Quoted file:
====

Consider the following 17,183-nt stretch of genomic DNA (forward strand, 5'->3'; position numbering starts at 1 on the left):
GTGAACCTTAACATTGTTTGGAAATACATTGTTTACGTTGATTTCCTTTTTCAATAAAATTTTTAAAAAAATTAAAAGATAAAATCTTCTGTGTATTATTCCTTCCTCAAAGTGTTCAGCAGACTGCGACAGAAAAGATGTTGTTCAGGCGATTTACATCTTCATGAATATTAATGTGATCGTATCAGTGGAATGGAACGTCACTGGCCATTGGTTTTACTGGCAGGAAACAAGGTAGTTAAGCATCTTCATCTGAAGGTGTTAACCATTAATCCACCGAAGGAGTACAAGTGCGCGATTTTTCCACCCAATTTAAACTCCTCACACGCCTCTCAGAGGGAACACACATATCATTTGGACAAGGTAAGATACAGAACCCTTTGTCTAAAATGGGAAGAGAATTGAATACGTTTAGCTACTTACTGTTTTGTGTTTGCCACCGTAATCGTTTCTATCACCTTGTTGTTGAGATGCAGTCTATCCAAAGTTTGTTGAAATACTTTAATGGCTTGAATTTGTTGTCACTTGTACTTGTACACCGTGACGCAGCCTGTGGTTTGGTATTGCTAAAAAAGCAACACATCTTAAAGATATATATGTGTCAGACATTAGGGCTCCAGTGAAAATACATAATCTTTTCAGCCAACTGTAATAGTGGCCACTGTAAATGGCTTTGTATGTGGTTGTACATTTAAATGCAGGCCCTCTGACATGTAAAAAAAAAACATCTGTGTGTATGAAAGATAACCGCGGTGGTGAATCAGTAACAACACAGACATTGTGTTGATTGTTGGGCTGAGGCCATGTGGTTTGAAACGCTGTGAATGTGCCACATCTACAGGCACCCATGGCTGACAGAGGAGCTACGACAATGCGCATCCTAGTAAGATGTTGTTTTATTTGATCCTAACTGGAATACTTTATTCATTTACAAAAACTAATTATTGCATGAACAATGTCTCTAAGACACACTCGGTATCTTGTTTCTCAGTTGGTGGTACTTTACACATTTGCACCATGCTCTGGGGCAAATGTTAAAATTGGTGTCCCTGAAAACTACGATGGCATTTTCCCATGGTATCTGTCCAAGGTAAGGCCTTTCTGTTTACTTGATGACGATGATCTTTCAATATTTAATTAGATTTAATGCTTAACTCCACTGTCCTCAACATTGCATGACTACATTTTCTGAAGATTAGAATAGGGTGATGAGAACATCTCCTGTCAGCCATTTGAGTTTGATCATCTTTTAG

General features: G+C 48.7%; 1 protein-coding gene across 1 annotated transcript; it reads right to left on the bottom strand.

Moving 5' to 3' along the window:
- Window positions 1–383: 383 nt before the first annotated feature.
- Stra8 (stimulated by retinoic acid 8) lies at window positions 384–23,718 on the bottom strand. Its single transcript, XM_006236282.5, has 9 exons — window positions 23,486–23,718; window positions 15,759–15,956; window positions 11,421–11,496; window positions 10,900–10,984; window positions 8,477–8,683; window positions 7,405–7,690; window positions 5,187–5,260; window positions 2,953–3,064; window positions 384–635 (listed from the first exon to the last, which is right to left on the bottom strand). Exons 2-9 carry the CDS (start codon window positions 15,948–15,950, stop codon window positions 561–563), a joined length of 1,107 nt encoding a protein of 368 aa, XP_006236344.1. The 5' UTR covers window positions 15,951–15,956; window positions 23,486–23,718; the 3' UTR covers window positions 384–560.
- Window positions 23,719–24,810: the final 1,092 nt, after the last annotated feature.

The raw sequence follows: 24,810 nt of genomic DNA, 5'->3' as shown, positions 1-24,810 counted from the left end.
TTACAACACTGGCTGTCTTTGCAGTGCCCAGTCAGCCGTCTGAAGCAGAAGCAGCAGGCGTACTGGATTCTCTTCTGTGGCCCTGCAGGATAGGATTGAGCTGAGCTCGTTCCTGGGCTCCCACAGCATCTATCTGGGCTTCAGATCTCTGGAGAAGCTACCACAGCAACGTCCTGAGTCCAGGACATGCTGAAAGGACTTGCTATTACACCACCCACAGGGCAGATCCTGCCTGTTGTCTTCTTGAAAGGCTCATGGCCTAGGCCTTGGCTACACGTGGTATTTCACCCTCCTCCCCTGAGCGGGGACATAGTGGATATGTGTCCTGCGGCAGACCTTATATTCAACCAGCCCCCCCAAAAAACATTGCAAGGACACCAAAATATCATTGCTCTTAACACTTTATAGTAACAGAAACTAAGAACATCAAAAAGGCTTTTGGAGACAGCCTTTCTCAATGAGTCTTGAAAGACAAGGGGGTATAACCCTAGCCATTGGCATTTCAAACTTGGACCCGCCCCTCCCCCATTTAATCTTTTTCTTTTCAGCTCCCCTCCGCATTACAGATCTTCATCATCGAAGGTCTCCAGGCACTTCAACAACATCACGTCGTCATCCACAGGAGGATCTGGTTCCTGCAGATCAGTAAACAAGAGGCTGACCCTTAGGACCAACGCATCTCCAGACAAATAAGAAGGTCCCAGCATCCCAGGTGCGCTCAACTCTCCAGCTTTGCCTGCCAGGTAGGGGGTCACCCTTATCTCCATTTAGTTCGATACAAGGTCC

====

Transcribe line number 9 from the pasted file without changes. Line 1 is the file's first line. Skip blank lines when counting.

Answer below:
TTACAACACTGGCTGTCTTTGCAGTGCCCAGTCAGCCGTCTGAAGCAGAAGCAGCAGGCGTACTGGATTCTCTTCTGTGGCCCTGCAGGATAGGATTGAGCTGAGCTCGTTCCTGGGCTCCCACAGCATCTATCTGGGCTTCAGATCTCTGGAGAAGCTACCACAGCAACGTCCTGAGTCCAGGACATGCTGAAAGGACTTGCTATTACACCACCCACAGGGCAGATCCTGCCTGTTGTCTTCTTGAAAGGCTCATGGCCTAGGCCTTGGCTACACGTGGTATTTCACCCTCCTCCCCTGAGCGGGGACATAGTGGATATGTGTCCTGCGGCAGACCTTATATTCAACCAGCCCCCCCAAAAAACATTGCAAGGACACCAAAATATCATTGCTCTTAACACTTTATAGTAACAGAAACTAAGAACATCAAAAAGGCTTTTGGAGACAGCCTTTCTCAATGAGTCTTGAAAGACAAGGGGGTATAACCCTAGCCATTGGCATTTCAAACTTGGACCCGCCCCTCCCCCATTTAATCTTTTTCTTTTCAGCTCCCCTCCGCATTACAGATCTTCATCATCGAAGGTCTCCAGGCACTTCAACAACATCACGTCGTCATCCACAGGAGGATCTGGTTCCTGCAGATCAGTAAACAAGAGGCTGACCCTTAGGACCAACGCATCTCCAGACAAATAAGAAGGTCCCAGCATCCCAGGTGCGCTCAACTCTCCAGCTTTGCCTGCCAGGTAGGGGGTCACCCTTATCTCCATTTAGTTCGATACAAGGTCC